Charles Darwin (1758–1778)

Charles Darwin (1758–1778)

Charles Darwin (3 September 1758–15 May 1778) was the oldest son of Erasmus Darwin (1731–1802) and Mary Howard (1740–1770), and was the uncle of the famous naturalist Charles Robert Darwin. He showed considerable promise while studying medicine at the University of Edinburgh, but died while still a student.[1]


Childhood and classical education

A memoir by his father recalled young Charles Darwin as having a precocious interest in science, from infancy being:

accustomed to examine all natural objects with more attention than is usual: first by his senses simply; then by tools, which were his playthings – By this early use of his hands, he gained accurate ideas of many of the qualities of bodies; and was thence afterwards enabled to acquire the knowledge of mechanics with ease and with accuracy; and the invention and improvement of machines was one of the first efforts of his ingenuity, and one of the first sources of his amusement.
He had frequent opportunities in his early years of observing the various fossile productions in their native beds; and descended the mines of Derbyshire, and of some other counties, with uncommon pleasure and observation. He collected with care the products of these countries; and examined them by such experiments, as he had been taught,or had discovered: hence he obtained not only distinct but indelible ideas of the properties of bodies, at the very time when he learnt the names of them; and thus the complicate science of chemistry became not only easy, but delightful to him.[2]

Like his father, he suffered from a stammer as a child. In an attempt to cure this by learning the French language, around the end of October 1766 the eight year old Charles Darwin was sent to Paris with a private tutor, the Reverend Samuel Dickenson.[3] They travelled, and brought back many aromatic plants of Montpellier from Gouan.[4] Darwin was was only allowed to converse in French, and by their return in or possibly after March 1767 he was able to speak fluent French without a stammer, but the problem persisted when he spoke English. He went on to study at Lichfield School which had, in his father's view, an excessive emphasis on the Classics. His mother suffered from a long illness, and died on 30 July 1770. Erasmus showed deep distress, but was resilient and after about a year found another partner. Charles continued to show impressive abilities as he grew up. He made friends with some of his father's fellow members of the Lunar Society, including William Small and Matthew Boulton.[2][3]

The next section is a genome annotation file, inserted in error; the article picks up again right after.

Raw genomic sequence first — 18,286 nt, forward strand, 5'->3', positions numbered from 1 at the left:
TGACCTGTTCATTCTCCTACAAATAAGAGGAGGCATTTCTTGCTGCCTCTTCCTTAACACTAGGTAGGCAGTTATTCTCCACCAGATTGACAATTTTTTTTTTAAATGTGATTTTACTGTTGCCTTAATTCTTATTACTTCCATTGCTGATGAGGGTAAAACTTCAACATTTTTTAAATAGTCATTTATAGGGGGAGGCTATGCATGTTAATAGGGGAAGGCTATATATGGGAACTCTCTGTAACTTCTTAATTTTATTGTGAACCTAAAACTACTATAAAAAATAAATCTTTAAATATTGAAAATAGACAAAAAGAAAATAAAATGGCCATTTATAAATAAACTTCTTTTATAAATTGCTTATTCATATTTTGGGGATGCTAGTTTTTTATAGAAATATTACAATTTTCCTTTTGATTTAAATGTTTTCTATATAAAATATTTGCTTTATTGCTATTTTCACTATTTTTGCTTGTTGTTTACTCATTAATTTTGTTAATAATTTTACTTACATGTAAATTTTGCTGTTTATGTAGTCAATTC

In September 1774 Darwin entered Christ Church college, University of Oxford at the age of 16,[3] and he matriculated there on 30 March 1775. He studied at Oxford for less than a year, as he disliked the curriculum as pursuing "classical elegance" and "sigh'd to be removed to the robuster exercises of the medical schools of Edinburgh."[2]

University of Edinburgh

Darwin arrived at the University of Edinburgh in the Autumn of 1775 or early in 1776, and was well settled in by April. At that time the university had a Europe wide reputation for its invigorating emphasis on experimental methods and intellectual stimulus. Soon after joining the university Darwin became friends with the up-and-coming clinical teacher Andrew Duncan, staying in his house and getting personal guidance as well as access to the wards of The Royal Infirmary of Edinburgh. He discussed his interests in letters to his father, commenting on new ideas and therapies in use. In April 1776 Erasmus wrote mentioning studies of the human pulse, and an unpublished manuscript What are the established varieties of the pulse, their causes & uses in medicine appears to have been one of Charles Darwin's earliest works, showing his abilities in observations of variations due to age or exercise, and a good grasp of the current literature on blood circulation. He submitted a dissertation on the distinction between mucus and pus for the first annual gold medal of the Aesculapian Society at Edinburgh, and won this medal in March 1778. His graduating dissertation, written as a conventional thesis in classical Latin, discussed the relationship between the lymphoid system and "dropsy", heart failure. As well as following the teachings on this subject in Edinburgh at that time, it showed his independent ideas and evidence from well considered experiments.[2]

Illness and death

Memorial tablet above Darwin's grave, Buccleuch Church, Edinburgh

This very talented medical student died on 15 May 1778, apparently from a cut sustained while performing an autopsy.[5]

"About the end of April, Mr. Darwin had employed the greatest part of a day in accurately dissecting the brain of a child which had died of hydrocephalus, and which he had attended during its life. That very evening he was seized with severe head-ach. This, however, did not prevent him from being present in the Medical Society, where he mentioned to Dr. Duncan the dissection he had made, and promised the next day to furnish him with an account of all the circumstances in writing. But the next day, to his headach there supervened other febrile symptoms. And, in a short time, from the hemorrhagies, petechial eruption, and foetid loose stools which occurred,his disease manifested a very putrescent tendency.

The clinical picture described here, particularly the petechial haemorrhages, strongly supports a diagnosis of meningococcal disease.[6]